Today a Woman Went Mad in the Supermarket by Hilma Wolitzer
A cult-favourite author who is ripe for rediscovery, Wolitzer returns after too long with this short and easily readable selection of short stories, some originally published in magazines in the 1960s and 1970s. Keenly observed moments of everyday life – full of wit and rage that feels very contemporary – these funny and insightful stories turn the ordinary into something charming and wonderful. A time capsule of daily life that is sure to satisfy.

Nina Simone's Gum by Warren Ellis
In July of 1999, at London’s Meltdown music festival (that year was curated by Nick Cave), Nina Simone left a piece of chewing gum on her piano as she played to a raptured audience. In the fifth row sat Warren Ellis (of Dirty Three and Nick Cave and The Bad Seeds fame), who afterwards snuck on stage and swiped the piece of gum, which he kept safe – tucked away in his studio – for 20 years before he offered it as part of Cave's Stranger Than Kindness exhibition. Preparing for the exhibition set Ellis on a strange journey, documented here alongside memories and reflections on art, friendship, and the reverence that can be given to objects that mean something more than their materiality.

–Sarah Deasy

Happy Valley, Collingwood, Melbourne

How to End a Story Diaries: 1995-1998 by Helen Garner
Diaries are like dreams – only interesting if you’re part of the story. Unless, they’re diaries belonging to great writers and artists. It’s a privilege when writers like David Sedaris and Helen Garner offer up their diaries – diaries that are so fascinating. As readers we’re very lucky to get insight to an artist’s thought process. Garner’s sentences can be so precise, so short – but no extra words are needed. Every writer’s dilemma can be summed up by her entry, “I would like to write something but what?” Even the best still asks that question.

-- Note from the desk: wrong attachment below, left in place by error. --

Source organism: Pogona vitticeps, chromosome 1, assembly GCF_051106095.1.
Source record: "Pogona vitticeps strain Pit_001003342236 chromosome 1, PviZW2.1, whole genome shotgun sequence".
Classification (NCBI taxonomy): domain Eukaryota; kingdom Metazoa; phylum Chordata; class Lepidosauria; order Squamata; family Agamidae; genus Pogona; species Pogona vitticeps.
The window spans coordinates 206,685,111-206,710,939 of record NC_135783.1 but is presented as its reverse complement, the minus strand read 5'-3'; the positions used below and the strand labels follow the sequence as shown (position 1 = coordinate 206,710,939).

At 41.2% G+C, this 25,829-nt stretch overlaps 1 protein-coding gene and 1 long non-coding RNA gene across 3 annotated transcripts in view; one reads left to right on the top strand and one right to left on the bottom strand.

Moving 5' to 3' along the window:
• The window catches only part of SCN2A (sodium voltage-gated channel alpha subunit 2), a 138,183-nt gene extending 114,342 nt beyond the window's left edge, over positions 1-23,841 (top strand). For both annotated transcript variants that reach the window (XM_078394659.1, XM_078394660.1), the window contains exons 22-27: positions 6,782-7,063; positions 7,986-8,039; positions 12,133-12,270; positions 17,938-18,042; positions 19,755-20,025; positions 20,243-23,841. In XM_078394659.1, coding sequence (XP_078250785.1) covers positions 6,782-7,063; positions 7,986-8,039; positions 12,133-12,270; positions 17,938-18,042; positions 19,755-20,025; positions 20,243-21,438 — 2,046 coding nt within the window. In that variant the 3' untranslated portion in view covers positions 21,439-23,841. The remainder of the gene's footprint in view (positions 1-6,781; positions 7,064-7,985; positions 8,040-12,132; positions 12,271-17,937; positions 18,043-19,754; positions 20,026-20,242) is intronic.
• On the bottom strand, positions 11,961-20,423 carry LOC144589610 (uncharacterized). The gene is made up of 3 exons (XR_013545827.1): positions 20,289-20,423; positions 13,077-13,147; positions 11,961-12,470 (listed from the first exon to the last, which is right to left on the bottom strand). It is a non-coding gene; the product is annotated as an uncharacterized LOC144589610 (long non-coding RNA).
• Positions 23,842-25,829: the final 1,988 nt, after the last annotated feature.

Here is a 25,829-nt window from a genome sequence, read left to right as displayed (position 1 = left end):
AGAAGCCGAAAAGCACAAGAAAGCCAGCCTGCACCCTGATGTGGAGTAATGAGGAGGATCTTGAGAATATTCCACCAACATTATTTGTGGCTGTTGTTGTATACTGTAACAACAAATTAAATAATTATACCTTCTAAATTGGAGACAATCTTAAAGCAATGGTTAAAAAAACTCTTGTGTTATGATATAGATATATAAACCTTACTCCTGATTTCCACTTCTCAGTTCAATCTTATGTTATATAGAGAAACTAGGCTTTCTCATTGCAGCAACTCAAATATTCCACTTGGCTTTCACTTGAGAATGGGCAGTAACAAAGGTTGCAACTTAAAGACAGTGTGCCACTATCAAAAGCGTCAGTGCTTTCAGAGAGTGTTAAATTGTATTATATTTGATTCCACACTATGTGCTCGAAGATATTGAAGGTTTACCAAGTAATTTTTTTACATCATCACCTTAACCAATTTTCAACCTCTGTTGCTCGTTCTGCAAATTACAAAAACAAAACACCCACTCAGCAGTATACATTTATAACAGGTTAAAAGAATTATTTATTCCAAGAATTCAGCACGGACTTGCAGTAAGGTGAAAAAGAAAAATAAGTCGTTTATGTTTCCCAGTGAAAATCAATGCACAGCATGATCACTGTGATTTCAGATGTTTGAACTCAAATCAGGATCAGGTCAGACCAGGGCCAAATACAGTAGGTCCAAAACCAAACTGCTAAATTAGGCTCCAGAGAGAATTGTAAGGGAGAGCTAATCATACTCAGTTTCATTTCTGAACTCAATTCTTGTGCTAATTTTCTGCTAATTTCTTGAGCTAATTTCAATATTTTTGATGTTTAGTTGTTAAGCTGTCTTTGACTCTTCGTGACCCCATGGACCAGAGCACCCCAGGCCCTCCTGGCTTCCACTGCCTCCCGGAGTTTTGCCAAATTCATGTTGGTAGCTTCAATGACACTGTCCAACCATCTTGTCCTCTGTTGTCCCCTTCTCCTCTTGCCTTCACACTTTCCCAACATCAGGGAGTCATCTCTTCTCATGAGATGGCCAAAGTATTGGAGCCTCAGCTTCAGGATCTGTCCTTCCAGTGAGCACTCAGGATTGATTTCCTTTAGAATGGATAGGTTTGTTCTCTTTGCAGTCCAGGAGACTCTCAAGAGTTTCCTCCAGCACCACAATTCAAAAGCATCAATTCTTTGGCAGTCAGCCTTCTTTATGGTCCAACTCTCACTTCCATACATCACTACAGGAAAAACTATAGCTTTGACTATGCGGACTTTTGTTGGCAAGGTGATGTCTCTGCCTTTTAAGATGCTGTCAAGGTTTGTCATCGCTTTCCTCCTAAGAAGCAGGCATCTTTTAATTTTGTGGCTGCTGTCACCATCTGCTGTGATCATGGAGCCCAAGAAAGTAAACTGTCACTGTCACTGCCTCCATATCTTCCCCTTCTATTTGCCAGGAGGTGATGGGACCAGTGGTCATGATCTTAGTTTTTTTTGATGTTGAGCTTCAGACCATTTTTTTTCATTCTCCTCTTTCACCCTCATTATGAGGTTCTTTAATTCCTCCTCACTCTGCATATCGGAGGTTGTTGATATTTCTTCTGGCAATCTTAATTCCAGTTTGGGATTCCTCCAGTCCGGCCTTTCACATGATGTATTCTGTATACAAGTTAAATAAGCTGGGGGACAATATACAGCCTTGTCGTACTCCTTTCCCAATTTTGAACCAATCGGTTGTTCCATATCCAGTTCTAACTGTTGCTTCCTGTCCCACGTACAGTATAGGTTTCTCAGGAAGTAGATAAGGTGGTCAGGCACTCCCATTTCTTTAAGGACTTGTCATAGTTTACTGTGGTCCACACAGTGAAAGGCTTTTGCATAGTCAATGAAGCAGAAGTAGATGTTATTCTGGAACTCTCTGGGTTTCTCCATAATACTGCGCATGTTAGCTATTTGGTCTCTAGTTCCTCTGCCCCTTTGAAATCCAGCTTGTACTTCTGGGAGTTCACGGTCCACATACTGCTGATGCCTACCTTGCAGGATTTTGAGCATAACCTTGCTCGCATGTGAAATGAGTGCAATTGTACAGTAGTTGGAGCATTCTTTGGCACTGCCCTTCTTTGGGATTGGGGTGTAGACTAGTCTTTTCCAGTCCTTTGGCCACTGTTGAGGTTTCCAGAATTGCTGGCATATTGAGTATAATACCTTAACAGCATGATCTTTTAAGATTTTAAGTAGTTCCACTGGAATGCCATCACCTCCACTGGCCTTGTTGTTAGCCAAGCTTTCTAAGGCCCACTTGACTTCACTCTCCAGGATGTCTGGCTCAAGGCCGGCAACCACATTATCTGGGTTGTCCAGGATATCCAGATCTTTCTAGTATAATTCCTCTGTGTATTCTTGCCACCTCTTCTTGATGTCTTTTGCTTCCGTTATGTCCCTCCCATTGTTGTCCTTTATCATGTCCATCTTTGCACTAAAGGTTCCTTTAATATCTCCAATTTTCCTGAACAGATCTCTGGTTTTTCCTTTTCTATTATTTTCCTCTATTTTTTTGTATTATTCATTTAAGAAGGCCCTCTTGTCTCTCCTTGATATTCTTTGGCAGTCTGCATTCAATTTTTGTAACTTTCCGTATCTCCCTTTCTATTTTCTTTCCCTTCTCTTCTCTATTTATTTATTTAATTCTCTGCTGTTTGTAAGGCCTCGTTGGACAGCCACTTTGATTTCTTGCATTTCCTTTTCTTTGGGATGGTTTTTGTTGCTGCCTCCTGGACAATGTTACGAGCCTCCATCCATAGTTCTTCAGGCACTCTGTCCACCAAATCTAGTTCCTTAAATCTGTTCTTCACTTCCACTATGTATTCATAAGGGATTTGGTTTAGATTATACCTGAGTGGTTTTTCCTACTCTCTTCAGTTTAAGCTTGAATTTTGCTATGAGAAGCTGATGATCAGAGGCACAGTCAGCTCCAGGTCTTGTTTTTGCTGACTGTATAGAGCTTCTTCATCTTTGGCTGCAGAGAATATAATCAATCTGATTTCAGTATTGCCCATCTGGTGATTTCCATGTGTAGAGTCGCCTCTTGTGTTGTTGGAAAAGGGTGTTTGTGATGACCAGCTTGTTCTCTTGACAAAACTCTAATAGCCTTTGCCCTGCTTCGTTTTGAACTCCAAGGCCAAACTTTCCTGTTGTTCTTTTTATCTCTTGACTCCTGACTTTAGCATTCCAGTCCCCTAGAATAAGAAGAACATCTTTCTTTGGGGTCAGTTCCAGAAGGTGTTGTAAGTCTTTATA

Kid A Mnesia, A Book Of Radiohead Artwork by Thom Yorke and Stanley Donwood
While we wait for, hopefully, another Radiohead album, lead singer-songwriter Thom Yorke has been busy with two new books celebrating the art of the band’s Kid A and Amnesiac albums. This coffee table book is part art book, part graphic design tome, part interview. Yes, this is one for hardcore fans of Radiohead who have every album (and there’s plenty of them). The book is a beautiful collaboration between Yorke and artist and writer Stanley Donwood, the man behind all of Radiohead’s artwork. (Their other book Fear Stalks The Land! shares correspondence between the pair across 1999 and 2000, including faxes, lyrics, sketches and ideas for the creation of the two albums.)

–Chris Crouch